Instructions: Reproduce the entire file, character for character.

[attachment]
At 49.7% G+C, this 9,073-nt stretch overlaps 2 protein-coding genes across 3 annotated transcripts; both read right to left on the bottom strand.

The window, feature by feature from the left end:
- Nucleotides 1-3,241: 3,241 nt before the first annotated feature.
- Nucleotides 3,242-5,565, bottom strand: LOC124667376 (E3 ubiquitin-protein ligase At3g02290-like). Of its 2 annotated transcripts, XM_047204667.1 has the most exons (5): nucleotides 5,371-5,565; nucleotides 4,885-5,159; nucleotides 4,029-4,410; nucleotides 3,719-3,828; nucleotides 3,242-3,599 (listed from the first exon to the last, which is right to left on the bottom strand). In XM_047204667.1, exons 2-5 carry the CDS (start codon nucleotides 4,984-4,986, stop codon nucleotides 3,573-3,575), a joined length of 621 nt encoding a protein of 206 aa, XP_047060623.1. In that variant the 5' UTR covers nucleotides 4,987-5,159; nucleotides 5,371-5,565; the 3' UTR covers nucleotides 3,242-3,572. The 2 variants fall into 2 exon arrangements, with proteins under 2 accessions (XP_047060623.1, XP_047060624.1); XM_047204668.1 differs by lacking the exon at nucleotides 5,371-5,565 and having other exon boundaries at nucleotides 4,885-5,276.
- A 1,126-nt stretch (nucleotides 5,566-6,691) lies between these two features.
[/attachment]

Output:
At 49.7% G+C, this 9,073-nt stretch overlaps 2 protein-coding genes across 3 annotated transcripts; both read right to left on the bottom strand.

The window, feature by feature from the left end:
- Nucleotides 1-3,241: 3,241 nt before the first annotated feature.
- Nucleotides 3,242-5,565, bottom strand: LOC124667376 (E3 ubiquitin-protein ligase At3g02290-like). Of its 2 annotated transcripts, XM_047204667.1 has the most exons (5): nucleotides 5,371-5,565; nucleotides 4,885-5,159; nucleotides 4,029-4,410; nucleotides 3,719-3,828; nucleotides 3,242-3,599 (listed from the first exon to the last, which is right to left on the bottom strand). In XM_047204667.1, exons 2-5 carry the CDS (start codon nucleotides 4,984-4,986, stop codon nucleotides 3,573-3,575), a joined length of 621 nt encoding a protein of 206 aa, XP_047060623.1. In that variant the 5' UTR covers nucleotides 4,987-5,159; nucleotides 5,371-5,565; the 3' UTR covers nucleotides 3,242-3,572. The 2 variants fall into 2 exon arrangements, with proteins under 2 accessions (XP_047060623.1, XP_047060624.1); XM_047204668.1 differs by lacking the exon at nucleotides 5,371-5,565 and having other exon boundaries at nucleotides 4,885-5,276.
- A 1,126-nt stretch (nucleotides 5,566-6,691) lies between these two features.